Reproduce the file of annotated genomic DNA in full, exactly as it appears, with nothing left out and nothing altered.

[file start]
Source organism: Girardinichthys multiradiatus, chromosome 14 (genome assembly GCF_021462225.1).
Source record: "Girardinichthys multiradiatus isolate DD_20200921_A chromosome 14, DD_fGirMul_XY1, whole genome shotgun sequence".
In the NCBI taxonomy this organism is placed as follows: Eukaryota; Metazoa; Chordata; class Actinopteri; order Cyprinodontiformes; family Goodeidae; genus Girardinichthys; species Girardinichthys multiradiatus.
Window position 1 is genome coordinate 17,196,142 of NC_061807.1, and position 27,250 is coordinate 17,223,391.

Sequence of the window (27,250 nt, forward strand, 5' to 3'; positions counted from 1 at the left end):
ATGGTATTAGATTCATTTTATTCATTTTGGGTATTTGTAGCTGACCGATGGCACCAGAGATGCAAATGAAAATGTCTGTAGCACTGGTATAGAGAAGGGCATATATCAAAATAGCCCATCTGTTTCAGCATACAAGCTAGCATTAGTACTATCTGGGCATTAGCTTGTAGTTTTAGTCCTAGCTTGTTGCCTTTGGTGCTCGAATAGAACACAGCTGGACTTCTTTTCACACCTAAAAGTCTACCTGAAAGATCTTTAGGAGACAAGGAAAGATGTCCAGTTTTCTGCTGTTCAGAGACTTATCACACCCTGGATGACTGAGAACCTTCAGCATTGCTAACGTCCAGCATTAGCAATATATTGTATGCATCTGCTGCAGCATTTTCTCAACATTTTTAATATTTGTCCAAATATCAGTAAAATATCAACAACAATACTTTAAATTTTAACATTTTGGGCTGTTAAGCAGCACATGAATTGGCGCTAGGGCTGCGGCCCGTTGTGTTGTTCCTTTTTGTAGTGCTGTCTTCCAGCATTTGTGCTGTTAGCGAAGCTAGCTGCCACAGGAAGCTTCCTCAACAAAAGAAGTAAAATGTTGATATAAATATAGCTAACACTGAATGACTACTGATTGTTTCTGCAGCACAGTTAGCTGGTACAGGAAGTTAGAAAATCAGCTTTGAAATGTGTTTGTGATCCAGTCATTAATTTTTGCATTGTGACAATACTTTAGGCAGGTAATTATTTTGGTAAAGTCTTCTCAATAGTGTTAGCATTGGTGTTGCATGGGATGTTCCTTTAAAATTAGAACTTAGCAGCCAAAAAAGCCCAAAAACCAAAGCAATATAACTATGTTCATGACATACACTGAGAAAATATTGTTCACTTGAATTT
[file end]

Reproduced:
Source organism: Girardinichthys multiradiatus, chromosome 14 (genome assembly GCF_021462225.1).
Source record: "Girardinichthys multiradiatus isolate DD_20200921_A chromosome 14, DD_fGirMul_XY1, whole genome shotgun sequence".
In the NCBI taxonomy this organism is placed as follows: Eukaryota; Metazoa; Chordata; class Actinopteri; order Cyprinodontiformes; family Goodeidae; genus Girardinichthys; species Girardinichthys multiradiatus.
Window position 1 is genome coordinate 17,196,142 of NC_061807.1, and position 27,250 is coordinate 17,223,391.

Sequence of the window (27,250 nt, forward strand, 5' to 3'; positions counted from 1 at the left end):
ATGGTATTAGATTCATTTTATTCATTTTGGGTATTTGTAGCTGACCGATGGCACCAGAGATGCAAATGAAAATGTCTGTAGCACTGGTATAGAGAAGGGCATATATCAAAATAGCCCATCTGTTTCAGCATACAAGCTAGCATTAGTACTATCTGGGCATTAGCTTGTAGTTTTAGTCCTAGCTTGTTGCCTTTGGTGCTCGAATAGAACACAGCTGGACTTCTTTTCACACCTAAAAGTCTACCTGAAAGATCTTTAGGAGACAAGGAAAGATGTCCAGTTTTCTGCTGTTCAGAGACTTATCACACCCTGGATGACTGAGAACCTTCAGCATTGCTAACGTCCAGCATTAGCAATATATTGTATGCATCTGCTGCAGCATTTTCTCAACATTTTTAATATTTGTCCAAATATCAGTAAAATATCAACAACAATACTTTAAATTTTAACATTTTGGGCTGTTAAGCAGCACATGAATTGGCGCTAGGGCTGCGGCCCGTTGTGTTGTTCCTTTTTGTAGTGCTGTCTTCCAGCATTTGTGCTGTTAGCGAAGCTAGCTGCCACAGGAAGCTTCCTCAACAAAAGAAGTAAAATGTTGATATAAATATAGCTAACACTGAATGACTACTGATTGTTTCTGCAGCACAGTTAGCTGGTACAGGAAGTTAGAAAATCAGCTTTGAAATGTGTTTGTGATCCAGTCATTAATTTTTGCATTGTGACAATACTTTAGGCAGGTAATTATTTTGGTAAAGTCTTCTCAATAGTGTTAGCATTGGTGTTGCATGGGATGTTCCTTTAAAATTAGAACTTAGCAGCCAAAAAAGCCCAAAAACCAAAGCAATATAACTATGTTCATGACATACACTGAGAAAATATTGTTCACTTGAATTT